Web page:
So we got our hands on a bottle of that Lucky Player king cake-flavored vodka today, and after lunch everyone gathered in the kitchen for a grand tasting with tiny little purple, green and gold shot glasses ...
We all swirled the vodka in our glasses and took a deep, appraising sniff, as if we knew what the hell we were doing. Adjectives that were used to describe the aroma:
• wedding cake
• wedding cake
• king cake
• straight almond extract
• really sweet
But how did it taste? Under the jump ...
Did it taste like a king cake? Yep, it did, sort of, as much as a vodka probably could — but it was also reminiscent of the white frosting on a wedding cake. Everyone agreed it had a long aftertaste and a bit of a burn, but whether this was a good or a bad thing was also in dispute.
Then Jeanne Foster in our marketing department had the idea to drop an ice cube in hers, and, voila: we stumbled upon the proper way to taste king cake vodka. When it was ice-cold, some of the sweetness was cut and the afterburn almost completely disappeared, leaving a warm feeling like amaretto in the throat.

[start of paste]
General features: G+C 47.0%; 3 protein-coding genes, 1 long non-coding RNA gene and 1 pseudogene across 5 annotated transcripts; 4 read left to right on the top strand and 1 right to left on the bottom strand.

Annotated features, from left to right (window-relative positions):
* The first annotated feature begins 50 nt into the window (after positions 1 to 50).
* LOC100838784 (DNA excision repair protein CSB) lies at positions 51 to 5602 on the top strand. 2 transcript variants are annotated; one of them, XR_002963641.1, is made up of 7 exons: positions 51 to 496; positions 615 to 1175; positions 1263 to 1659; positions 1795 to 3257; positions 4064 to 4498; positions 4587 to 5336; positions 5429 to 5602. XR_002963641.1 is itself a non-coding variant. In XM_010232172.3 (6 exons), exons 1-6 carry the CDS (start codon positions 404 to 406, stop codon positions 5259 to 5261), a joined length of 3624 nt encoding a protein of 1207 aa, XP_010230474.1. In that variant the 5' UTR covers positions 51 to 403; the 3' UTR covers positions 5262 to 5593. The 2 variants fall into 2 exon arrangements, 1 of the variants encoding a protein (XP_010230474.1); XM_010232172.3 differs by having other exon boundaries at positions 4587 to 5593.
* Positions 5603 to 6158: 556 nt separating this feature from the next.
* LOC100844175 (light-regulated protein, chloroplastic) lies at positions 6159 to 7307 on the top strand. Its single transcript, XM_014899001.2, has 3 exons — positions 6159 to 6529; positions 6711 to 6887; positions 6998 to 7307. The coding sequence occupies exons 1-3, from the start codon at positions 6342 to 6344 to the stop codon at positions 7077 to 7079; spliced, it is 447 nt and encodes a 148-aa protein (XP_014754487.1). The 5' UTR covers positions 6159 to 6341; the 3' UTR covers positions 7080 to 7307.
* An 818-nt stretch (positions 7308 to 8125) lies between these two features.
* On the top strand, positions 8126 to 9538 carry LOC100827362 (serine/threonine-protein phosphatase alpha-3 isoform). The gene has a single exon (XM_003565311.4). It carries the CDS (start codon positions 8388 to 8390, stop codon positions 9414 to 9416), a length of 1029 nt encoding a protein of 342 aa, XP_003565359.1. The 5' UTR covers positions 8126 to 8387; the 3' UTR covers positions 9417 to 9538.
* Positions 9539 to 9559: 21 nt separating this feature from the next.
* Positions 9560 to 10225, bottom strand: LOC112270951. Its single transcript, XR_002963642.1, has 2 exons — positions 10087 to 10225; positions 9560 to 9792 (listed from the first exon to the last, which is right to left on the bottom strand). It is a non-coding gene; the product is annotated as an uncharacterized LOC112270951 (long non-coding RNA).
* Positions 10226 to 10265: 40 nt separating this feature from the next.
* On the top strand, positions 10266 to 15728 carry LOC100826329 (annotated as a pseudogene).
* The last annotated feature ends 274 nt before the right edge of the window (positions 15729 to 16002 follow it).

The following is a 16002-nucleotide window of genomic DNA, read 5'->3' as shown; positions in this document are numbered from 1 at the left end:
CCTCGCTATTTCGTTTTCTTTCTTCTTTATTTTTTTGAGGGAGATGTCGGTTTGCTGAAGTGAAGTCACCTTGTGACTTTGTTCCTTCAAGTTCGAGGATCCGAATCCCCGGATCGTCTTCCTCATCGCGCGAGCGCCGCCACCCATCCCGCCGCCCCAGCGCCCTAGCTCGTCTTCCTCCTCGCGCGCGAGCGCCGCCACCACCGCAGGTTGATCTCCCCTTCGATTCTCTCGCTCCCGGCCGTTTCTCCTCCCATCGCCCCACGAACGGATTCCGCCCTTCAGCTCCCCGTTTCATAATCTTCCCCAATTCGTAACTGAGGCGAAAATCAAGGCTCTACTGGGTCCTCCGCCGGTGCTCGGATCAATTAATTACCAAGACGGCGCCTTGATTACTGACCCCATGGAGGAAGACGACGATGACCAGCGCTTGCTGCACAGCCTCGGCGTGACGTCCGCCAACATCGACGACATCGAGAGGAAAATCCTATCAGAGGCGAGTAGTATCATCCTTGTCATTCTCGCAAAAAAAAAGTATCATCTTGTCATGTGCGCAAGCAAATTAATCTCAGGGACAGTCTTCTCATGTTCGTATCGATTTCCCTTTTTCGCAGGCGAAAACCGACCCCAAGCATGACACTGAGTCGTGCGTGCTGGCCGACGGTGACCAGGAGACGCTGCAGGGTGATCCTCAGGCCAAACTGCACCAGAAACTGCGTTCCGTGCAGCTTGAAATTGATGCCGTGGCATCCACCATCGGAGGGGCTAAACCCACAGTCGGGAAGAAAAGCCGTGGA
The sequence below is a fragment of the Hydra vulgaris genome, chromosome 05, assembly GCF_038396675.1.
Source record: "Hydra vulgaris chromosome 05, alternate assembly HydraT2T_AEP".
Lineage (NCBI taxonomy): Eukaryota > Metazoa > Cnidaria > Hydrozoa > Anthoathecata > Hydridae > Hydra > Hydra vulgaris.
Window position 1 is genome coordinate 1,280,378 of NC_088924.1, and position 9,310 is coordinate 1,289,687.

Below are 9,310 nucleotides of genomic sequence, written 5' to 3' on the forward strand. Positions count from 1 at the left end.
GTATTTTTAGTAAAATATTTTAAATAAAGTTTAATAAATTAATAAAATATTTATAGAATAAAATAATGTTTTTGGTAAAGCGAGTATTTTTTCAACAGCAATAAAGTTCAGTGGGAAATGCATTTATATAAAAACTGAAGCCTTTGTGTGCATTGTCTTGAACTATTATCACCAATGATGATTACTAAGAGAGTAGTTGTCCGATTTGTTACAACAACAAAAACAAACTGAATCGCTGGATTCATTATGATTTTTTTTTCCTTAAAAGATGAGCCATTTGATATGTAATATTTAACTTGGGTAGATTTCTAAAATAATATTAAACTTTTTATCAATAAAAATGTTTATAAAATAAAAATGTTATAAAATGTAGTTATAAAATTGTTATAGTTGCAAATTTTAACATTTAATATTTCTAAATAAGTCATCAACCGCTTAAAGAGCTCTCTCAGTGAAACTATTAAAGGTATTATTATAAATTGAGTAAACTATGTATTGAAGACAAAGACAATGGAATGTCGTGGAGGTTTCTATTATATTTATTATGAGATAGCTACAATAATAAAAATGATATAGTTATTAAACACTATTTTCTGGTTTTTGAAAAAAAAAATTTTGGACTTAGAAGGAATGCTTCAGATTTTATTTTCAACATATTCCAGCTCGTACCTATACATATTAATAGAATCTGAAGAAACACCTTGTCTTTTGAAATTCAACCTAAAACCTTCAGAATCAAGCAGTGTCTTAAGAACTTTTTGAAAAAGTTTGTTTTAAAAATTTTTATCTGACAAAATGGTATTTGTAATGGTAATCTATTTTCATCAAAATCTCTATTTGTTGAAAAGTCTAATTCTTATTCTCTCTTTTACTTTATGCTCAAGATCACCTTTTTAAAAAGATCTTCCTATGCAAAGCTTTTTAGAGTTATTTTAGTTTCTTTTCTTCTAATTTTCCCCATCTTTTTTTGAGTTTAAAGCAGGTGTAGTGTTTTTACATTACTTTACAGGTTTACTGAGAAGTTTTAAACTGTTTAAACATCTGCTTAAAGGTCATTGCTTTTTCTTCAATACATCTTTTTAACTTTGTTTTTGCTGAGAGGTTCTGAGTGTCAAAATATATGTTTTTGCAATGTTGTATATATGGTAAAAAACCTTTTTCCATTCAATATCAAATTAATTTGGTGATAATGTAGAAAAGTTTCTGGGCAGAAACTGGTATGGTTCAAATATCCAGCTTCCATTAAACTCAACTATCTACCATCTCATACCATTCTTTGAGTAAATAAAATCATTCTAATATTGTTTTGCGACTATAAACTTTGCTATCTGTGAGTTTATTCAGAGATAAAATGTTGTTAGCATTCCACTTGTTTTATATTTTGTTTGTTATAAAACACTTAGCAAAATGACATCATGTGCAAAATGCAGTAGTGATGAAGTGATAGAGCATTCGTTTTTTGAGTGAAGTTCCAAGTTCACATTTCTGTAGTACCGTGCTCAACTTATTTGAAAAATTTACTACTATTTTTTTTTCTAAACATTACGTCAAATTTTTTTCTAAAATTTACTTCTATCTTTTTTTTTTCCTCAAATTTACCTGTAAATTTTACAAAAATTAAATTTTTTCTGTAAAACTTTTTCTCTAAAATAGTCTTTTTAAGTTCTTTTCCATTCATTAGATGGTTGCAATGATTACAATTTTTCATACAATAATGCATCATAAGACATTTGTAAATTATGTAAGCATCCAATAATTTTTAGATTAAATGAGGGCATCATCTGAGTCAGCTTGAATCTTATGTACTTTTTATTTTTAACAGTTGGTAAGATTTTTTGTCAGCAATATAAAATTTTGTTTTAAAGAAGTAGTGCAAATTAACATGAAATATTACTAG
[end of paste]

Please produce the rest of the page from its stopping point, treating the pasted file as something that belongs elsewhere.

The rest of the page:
So: Would we buy it? Again, the office was split. It was hard to imagine what you could mix it with besides plain club soda, but for those who like Frangelico, amaretto and other similar spirits, it could be a nice winter warmer.
Armando Diaz, the distiller/importer, says he has a mixologist working on some recipes. Right now, the best possible use for it might be at a pre-parade party as a group shooter, followed immediately by a swallow of a nice cold Louisiana brew. (Bottles should be in your finer liquor emporiums in about two weeks. Price: unknown.)
Happy Twelfth Night to all!*
* For another viewpoint, check out Todd A. Price's Twittered review of king cake vodka.